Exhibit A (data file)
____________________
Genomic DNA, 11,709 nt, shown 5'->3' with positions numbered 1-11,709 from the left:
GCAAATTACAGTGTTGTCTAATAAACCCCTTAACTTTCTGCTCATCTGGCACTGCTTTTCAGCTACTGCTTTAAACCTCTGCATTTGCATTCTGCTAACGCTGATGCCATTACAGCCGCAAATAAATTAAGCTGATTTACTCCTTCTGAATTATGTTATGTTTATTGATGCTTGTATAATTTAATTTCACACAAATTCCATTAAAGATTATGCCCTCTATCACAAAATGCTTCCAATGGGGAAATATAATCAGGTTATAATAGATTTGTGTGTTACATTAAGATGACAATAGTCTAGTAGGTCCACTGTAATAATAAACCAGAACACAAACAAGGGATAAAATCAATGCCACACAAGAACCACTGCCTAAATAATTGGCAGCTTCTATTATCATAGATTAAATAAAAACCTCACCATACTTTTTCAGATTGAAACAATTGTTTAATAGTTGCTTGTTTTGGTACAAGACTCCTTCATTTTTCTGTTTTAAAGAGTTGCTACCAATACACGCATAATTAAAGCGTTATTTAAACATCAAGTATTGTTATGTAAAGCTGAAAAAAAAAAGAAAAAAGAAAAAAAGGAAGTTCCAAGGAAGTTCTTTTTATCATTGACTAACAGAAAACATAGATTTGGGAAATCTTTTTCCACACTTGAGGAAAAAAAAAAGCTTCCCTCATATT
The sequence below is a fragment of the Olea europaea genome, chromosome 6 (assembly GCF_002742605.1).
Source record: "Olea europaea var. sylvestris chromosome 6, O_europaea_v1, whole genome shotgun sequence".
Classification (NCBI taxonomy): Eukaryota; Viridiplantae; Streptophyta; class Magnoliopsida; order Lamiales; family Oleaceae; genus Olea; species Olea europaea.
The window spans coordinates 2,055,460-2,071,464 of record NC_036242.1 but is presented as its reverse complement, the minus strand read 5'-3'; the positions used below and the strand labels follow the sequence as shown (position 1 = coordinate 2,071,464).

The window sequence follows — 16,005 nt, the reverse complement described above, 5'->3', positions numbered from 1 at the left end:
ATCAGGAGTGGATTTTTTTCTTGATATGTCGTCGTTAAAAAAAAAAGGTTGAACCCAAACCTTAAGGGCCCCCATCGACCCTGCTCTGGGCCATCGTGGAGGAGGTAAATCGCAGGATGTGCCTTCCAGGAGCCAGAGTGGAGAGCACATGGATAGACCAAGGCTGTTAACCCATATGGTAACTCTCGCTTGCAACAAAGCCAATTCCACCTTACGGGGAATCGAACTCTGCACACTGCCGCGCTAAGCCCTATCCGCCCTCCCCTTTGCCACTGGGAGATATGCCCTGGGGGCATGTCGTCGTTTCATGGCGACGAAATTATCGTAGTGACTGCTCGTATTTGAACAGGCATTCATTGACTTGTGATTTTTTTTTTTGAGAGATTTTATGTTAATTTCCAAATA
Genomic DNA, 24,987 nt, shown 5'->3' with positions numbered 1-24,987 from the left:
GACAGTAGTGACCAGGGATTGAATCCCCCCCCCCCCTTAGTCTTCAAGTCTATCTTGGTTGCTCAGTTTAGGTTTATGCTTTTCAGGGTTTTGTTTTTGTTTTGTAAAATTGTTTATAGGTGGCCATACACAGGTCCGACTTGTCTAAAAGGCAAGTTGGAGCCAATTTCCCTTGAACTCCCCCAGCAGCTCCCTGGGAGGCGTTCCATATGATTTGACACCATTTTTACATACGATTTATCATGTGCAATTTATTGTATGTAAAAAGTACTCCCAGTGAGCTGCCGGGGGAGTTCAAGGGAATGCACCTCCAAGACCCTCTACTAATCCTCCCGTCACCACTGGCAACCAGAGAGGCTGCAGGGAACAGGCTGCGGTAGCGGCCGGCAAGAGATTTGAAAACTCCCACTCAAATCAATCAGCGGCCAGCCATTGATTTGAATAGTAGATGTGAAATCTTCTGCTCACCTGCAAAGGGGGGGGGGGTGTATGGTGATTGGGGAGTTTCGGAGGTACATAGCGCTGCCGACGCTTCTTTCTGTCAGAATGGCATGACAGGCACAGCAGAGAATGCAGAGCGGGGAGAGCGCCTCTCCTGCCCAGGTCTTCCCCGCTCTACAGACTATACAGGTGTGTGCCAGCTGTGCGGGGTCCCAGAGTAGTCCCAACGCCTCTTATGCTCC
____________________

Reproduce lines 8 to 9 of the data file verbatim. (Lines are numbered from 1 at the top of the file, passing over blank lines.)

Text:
ATCAGGAGTGGATTTTTTTCTTGATATGTCGTCGTTAAAAAAAAAAGGTTGAACCCAAACCTTAAGGGCCCCCATCGACCCTGCTCTGGGCCATCGTGGAGGAGGTAAATCGCAGGATGTGCCTTCCAGGAGCCAGAGTGGAGAGCACATGGATAGACCAAGGCTGTTAACCCATATGGTAACTCTCGCTTGCAACAAAGCCAATTCCACCTTACGGGGAATCGAACTCTGCACACTGCCGCGCTAAGCCCTATCCGCCCTCCCCTTTGCCACTGGGAGATATGCCCTGGGGGCATGTCGTCGTTTCATGGCGACGAAATTATCGTAGTGACTGCTCGTATTTGAACAGGCATTCATTGACTTGTGATTTTTTTTTTTGAGAGATTTTATGTTAATTTCCAAATA
Genomic DNA, 24,987 nt, shown 5'->3' with positions numbered 1-24,987 from the left: